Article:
This particularly increases the aspirational value of family life. When you move cities or countries, you can’t take your friends with you.

But you can take your family.

This line from a Forbes article sums up my point perfectly:

This is the reason the current overpopulation epidemic is connected to the way we live, work, and socialize. Ostracizing the larger society, and dropping friendships in order to pursue a family way of life is not just highly regarded, but also encouraged. No one wants to get back from work to an empty house. But trying to reign in the overpopulation menace is akin to trying to take away someones customers.

The baby care products industry is huge, and growing by the day. We have entire stores dedicated to infant and baby products now. We even have hospitals that specialize in childbirth, which are known as birthing centers. Then there’s daycare. Oh and then there’s children’s hospitals as well! Of course, we had none of this just a few years ago, and were perfectly fine with the way things were. But the industry has to somehow create jobs for all the new entrants right?

Anyone who doesn’t aspire for big things, or is even a wee bit hesitant, is termed unambitious or boring.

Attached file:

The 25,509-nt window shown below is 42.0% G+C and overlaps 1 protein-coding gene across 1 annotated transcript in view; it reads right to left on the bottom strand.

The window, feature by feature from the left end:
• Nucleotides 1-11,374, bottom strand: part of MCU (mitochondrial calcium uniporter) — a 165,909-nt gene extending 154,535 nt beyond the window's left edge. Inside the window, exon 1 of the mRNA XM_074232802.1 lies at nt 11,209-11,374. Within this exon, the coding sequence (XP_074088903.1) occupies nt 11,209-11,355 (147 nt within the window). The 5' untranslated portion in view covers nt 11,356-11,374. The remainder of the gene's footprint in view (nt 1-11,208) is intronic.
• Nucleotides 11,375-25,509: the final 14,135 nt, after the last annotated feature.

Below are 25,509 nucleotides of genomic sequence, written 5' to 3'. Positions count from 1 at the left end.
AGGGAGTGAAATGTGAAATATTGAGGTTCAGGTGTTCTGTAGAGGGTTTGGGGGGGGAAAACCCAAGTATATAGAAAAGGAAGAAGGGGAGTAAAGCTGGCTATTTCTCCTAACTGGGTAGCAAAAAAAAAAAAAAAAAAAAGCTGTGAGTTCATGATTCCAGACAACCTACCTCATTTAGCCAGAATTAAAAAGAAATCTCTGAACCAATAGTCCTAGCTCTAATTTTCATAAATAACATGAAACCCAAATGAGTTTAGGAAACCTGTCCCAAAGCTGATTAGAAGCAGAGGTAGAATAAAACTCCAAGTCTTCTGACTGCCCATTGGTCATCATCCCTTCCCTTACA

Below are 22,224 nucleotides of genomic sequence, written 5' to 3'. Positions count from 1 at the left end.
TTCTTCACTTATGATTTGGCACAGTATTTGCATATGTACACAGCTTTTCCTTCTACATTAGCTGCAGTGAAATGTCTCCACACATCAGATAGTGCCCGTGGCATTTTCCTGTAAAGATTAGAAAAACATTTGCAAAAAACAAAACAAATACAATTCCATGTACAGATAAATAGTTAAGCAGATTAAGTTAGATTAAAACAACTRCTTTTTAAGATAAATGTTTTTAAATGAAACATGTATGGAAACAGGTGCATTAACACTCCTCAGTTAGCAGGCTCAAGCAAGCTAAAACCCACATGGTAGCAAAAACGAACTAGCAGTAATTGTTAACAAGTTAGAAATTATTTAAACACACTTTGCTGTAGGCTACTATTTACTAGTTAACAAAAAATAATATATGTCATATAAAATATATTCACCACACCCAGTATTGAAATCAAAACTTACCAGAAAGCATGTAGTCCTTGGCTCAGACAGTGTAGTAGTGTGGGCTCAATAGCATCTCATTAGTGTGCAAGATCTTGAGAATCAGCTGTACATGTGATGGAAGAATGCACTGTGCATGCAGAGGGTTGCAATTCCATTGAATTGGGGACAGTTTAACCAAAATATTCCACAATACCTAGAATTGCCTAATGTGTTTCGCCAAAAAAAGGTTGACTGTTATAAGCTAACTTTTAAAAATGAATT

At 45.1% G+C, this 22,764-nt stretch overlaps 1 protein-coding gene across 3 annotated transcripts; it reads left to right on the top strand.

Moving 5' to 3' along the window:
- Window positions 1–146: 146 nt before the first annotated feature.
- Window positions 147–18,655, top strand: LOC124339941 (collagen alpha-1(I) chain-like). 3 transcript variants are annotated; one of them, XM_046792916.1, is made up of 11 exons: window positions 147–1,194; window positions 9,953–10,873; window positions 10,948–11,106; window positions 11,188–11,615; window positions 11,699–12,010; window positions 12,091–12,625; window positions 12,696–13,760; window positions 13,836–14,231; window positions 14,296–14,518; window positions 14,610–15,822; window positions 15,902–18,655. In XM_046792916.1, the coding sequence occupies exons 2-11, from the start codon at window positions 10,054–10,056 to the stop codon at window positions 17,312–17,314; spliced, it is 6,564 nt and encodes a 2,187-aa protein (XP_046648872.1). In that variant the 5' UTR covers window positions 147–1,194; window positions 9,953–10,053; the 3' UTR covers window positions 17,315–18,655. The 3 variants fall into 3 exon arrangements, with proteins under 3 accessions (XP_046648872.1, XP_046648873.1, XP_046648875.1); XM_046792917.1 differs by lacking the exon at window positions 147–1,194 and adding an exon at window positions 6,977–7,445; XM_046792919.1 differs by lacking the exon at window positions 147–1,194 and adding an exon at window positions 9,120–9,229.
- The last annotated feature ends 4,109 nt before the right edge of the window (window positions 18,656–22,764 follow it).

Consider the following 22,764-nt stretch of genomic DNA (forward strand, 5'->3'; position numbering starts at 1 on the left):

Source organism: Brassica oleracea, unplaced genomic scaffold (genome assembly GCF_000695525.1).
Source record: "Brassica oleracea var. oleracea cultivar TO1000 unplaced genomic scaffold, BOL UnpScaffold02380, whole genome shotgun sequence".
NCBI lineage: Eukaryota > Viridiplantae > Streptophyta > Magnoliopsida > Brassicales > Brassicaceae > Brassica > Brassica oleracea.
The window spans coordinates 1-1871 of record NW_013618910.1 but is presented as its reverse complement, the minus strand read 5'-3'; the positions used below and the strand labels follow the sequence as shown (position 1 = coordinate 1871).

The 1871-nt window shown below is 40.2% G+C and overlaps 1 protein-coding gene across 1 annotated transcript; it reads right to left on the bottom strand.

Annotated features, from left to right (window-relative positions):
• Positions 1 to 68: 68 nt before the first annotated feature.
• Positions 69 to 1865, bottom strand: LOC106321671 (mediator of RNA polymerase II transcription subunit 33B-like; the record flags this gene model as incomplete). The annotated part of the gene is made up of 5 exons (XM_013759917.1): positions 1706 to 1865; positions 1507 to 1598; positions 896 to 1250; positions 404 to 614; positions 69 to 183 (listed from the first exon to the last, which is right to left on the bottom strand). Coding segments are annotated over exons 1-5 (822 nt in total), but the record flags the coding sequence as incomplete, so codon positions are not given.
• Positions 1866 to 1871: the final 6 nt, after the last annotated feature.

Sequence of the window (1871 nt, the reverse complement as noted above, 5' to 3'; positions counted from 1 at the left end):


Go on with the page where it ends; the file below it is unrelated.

You must marry at the right age. You must have children. You must support capitalism by purchasing whatever it produces. Whether you need those items or not, is a completely different matter. We crossed the threshold of “need” long ago. Now it’s all about how well you market and advertise your product. As long as you do it well,someone will buy it. It might not be essential for life, but since it adds to the persona of a person, and boosts their ego, it will be highly regarded by society.

Take perfumes for example. They have absolutely no survival value, other than helping you attract a mate, and generally pleasing others around you. We have an inclination towards novel and futuristic things, and it is this very nature of ours that the industry feeds on. We are ready to get excited and impressed by the latest gizmo on the market. The latest computer, the latest phone, the latest robot, the next super car, mega yacht, and the latest form of entertainment. Yes, they do provide a Dopamine hit to our boring, mundane, and routine lives. But boring, repetitive jobs would not exist in such large numbers, if population growth was controlled in the first place.

There must be some kind of control or regulatory authority over what one can, and cannot produce. Plundering the earth for essentials to feed a growing population is bad enough. Must we even add luxury into the mix?

With all that being said, it is obvious that the earth cannot sustain population growth at current levels of consumption.

So what must give way? Population growth, or consumption patterns? You decide.

P.S. I am well aware that scores of people feel trapped, lonely and isolated even within a family structure. I am in no way implying that family life is a loneliness fix. But that is another topic for another day.

I am an avid trekker, content writer, photographer and sports enthusiast. I write about trekking, society, overpopulation, lifestyle and veganism in general.